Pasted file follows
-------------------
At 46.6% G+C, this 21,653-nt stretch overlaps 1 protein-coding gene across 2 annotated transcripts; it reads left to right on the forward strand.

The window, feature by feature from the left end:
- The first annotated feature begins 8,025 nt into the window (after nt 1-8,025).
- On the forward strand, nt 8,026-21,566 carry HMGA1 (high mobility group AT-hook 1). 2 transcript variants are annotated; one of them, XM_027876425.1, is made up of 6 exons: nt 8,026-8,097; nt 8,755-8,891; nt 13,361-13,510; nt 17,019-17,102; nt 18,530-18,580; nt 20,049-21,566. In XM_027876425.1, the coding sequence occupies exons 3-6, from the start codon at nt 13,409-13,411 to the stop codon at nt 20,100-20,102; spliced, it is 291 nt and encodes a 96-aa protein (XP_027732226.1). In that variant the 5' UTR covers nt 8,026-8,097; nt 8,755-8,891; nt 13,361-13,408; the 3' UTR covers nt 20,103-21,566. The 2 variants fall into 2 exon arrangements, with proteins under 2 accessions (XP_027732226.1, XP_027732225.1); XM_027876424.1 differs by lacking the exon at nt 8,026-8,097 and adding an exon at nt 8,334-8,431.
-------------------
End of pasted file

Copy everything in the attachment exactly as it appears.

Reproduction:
At 46.6% G+C, this 21,653-nt stretch overlaps 1 protein-coding gene across 2 annotated transcripts; it reads left to right on the forward strand.

The window, feature by feature from the left end:
- The first annotated feature begins 8,025 nt into the window (after nt 1-8,025).
- On the forward strand, nt 8,026-21,566 carry HMGA1 (high mobility group AT-hook 1). 2 transcript variants are annotated; one of them, XM_027876425.1, is made up of 6 exons: nt 8,026-8,097; nt 8,755-8,891; nt 13,361-13,510; nt 17,019-17,102; nt 18,530-18,580; nt 20,049-21,566. In XM_027876425.1, the coding sequence occupies exons 3-6, from the start codon at nt 13,409-13,411 to the stop codon at nt 20,100-20,102; spliced, it is 291 nt and encodes a 96-aa protein (XP_027732226.1). In that variant the 5' UTR covers nt 8,026-8,097; nt 8,755-8,891; nt 13,361-13,408; the 3' UTR covers nt 20,103-21,566. The 2 variants fall into 2 exon arrangements, with proteins under 2 accessions (XP_027732226.1, XP_027732225.1); XM_027876424.1 differs by lacking the exon at nt 8,026-8,097 and adding an exon at nt 8,334-8,431.